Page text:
Rabbi O’s Weekly Parsha: Va’eira (Exodus 6:2-9:35)Crucial Confrontations

We all know the story; plagues came to Egypt because Pharaoh did not listen. Before the destruction brought about by the plague of Hail, the Egyptians were given the opportunity to save their animals.
Whoever among the servants of Pharaoh FEARED the word of G-d chased his servants and livestock in the houses. And whoever DID NOT PAY ATTENTION to the word of G-d, left his servants and livestock in the field (9:20-21).
There is a textual inconsistency in these two verses. The opposite of fear is not having fear.  The verse should have said that those who feared G-d were successful (in saving their livestock) whereas those who did not fear G-d were not. Why, then, does the Torah refer to the ones who did not fear G-d as those who did not pay attention?
In addition, why did the servants need to be chased in the house? Didn’t they, who were left in the field, know they should flee to safety? Why were they not afraid for their lives and run to find safe places?
The answer is that they did not pay attention to the danger. No amount of knowledge can prevent people from putting themselves in a dangerous situation unless they take the knowledge to heart. Although this sounds overly simplistic, we see many people failing to heed a lesson. For example, some people who use hand sanitizer a few times a day, yet lead a nightlife engaging in activities that put them at a far greater risk of having a virus or even disease transmitted to them. They are clearly aware of the danger but do not pay attention to it.
Another area of immense danger, albeit emotional danger, is relationships. I.e., a young woman has been living with a man for ten years and anxiously wants to get married, yet he keeps saying he needs more time. He is in his mid-forties and they know everything about each other; is there any doubt that she is headed for disappointment? She is aware of the danger but does not pay attention to it. Overeating, texting while driving, smoking, and so many other behaviors for which there is a mound of evidence proving their danger, but that does not prevent people from doing them.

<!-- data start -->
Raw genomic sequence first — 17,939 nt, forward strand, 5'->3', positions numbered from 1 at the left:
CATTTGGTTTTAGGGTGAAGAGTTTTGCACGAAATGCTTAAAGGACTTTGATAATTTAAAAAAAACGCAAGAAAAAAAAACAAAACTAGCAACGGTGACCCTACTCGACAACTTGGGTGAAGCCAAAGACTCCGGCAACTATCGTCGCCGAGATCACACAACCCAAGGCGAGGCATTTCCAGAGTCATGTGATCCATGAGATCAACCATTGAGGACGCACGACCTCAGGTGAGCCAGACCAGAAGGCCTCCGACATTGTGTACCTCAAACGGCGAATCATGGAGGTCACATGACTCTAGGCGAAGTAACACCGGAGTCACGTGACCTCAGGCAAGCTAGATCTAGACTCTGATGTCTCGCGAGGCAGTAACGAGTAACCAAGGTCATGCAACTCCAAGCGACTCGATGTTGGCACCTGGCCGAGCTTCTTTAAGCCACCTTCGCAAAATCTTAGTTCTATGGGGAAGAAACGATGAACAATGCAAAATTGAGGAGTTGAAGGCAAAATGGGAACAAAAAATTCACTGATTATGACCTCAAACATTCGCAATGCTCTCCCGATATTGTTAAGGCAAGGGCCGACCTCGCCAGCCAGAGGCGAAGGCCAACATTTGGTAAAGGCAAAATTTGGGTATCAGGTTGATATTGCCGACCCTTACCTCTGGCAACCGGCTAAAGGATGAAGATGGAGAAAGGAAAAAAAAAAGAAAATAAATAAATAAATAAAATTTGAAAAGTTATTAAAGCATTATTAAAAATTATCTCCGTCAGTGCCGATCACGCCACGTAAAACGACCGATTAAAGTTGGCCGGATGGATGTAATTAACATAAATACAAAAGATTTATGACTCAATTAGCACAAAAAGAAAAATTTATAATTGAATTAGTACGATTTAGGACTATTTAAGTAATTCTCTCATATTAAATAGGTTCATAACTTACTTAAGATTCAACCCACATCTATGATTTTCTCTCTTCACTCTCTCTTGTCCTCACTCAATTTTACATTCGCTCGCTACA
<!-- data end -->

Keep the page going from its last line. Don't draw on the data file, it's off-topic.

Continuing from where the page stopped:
A wise person is one who SEES the future (consequences of his or her behavior). These people are called “wise” because they are willing to make the effort to look into how this particular action will affect their future. (Pirkei Avot 4:1)
Novels and movies about going back in time to rectify a situation are always popular. No price would be considered unreasonable for the opportunity to take the knowledge we have about ourselves now and change a bad decision we made in the past? The good news is that we don’t need a time machine for many of the mistakes we make because as long as we’re willing to think about the outcome of our actions, we can stop ourselves from foolish actions we will later regret.The people in Egypt had witnessed six plagues; was there any doubt that a mass of hail would fall and leave a path of destruction? We too fall into the same trap when we are not willing to confront the unpleasant realities in our lives. If we are willing to have these crucial confrontations (with ourselves), we are achieving the purpose for which we were created—to deal with life on life’s terms, not ours. 
 (Sources: Sichos Mussar 5721:27; Growth Through Torah, pp 154-155.; Priceless Sichot 5777)
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